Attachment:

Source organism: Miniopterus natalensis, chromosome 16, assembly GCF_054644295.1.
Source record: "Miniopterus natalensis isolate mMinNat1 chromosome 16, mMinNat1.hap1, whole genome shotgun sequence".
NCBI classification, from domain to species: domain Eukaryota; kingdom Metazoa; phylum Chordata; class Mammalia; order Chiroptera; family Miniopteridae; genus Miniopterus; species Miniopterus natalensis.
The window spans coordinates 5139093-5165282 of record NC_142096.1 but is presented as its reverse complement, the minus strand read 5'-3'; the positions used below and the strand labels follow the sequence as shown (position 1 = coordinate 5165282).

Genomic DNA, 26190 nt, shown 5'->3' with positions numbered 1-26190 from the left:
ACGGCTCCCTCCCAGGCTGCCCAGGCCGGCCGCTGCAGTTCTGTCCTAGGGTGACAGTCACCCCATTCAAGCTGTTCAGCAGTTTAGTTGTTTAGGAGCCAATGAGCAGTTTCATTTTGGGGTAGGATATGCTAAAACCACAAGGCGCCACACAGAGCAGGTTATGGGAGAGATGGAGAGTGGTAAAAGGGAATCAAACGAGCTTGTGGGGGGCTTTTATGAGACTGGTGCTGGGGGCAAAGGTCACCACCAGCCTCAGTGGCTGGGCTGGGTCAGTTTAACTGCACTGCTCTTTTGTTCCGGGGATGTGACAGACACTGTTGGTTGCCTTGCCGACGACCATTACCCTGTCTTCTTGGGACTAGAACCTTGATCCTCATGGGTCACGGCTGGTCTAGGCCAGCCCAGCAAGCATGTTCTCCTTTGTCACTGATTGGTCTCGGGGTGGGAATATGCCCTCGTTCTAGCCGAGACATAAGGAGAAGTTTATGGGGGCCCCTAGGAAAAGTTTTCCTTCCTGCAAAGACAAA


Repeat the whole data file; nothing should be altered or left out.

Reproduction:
Source organism: Miniopterus natalensis, chromosome 16, assembly GCF_054644295.1.
Source record: "Miniopterus natalensis isolate mMinNat1 chromosome 16, mMinNat1.hap1, whole genome shotgun sequence".
NCBI classification, from domain to species: domain Eukaryota; kingdom Metazoa; phylum Chordata; class Mammalia; order Chiroptera; family Miniopteridae; genus Miniopterus; species Miniopterus natalensis.
The window spans coordinates 5139093-5165282 of record NC_142096.1 but is presented as its reverse complement, the minus strand read 5'-3'; the positions used below and the strand labels follow the sequence as shown (position 1 = coordinate 5165282).

Genomic DNA, 26190 nt, shown 5'->3' with positions numbered 1-26190 from the left:
ACGGCTCCCTCCCAGGCTGCCCAGGCCGGCCGCTGCAGTTCTGTCCTAGGGTGACAGTCACCCCATTCAAGCTGTTCAGCAGTTTAGTTGTTTAGGAGCCAATGAGCAGTTTCATTTTGGGGTAGGATATGCTAAAACCACAAGGCGCCACACAGAGCAGGTTATGGGAGAGATGGAGAGTGGTAAAAGGGAATCAAACGAGCTTGTGGGGGGCTTTTATGAGACTGGTGCTGGGGGCAAAGGTCACCACCAGCCTCAGTGGCTGGGCTGGGTCAGTTTAACTGCACTGCTCTTTTGTTCCGGGGATGTGACAGACACTGTTGGTTGCCTTGCCGACGACCATTACCCTGTCTTCTTGGGACTAGAACCTTGATCCTCATGGGTCACGGCTGGTCTAGGCCAGCCCAGCAAGCATGTTCTCCTTTGTCACTGATTGGTCTCGGGGTGGGAATATGCCCTCGTTCTAGCCGAGACATAAGGAGAAGTTTATGGGGGCCCCTAGGAAAAGTTTTCCTTCCTGCAAAGACAAA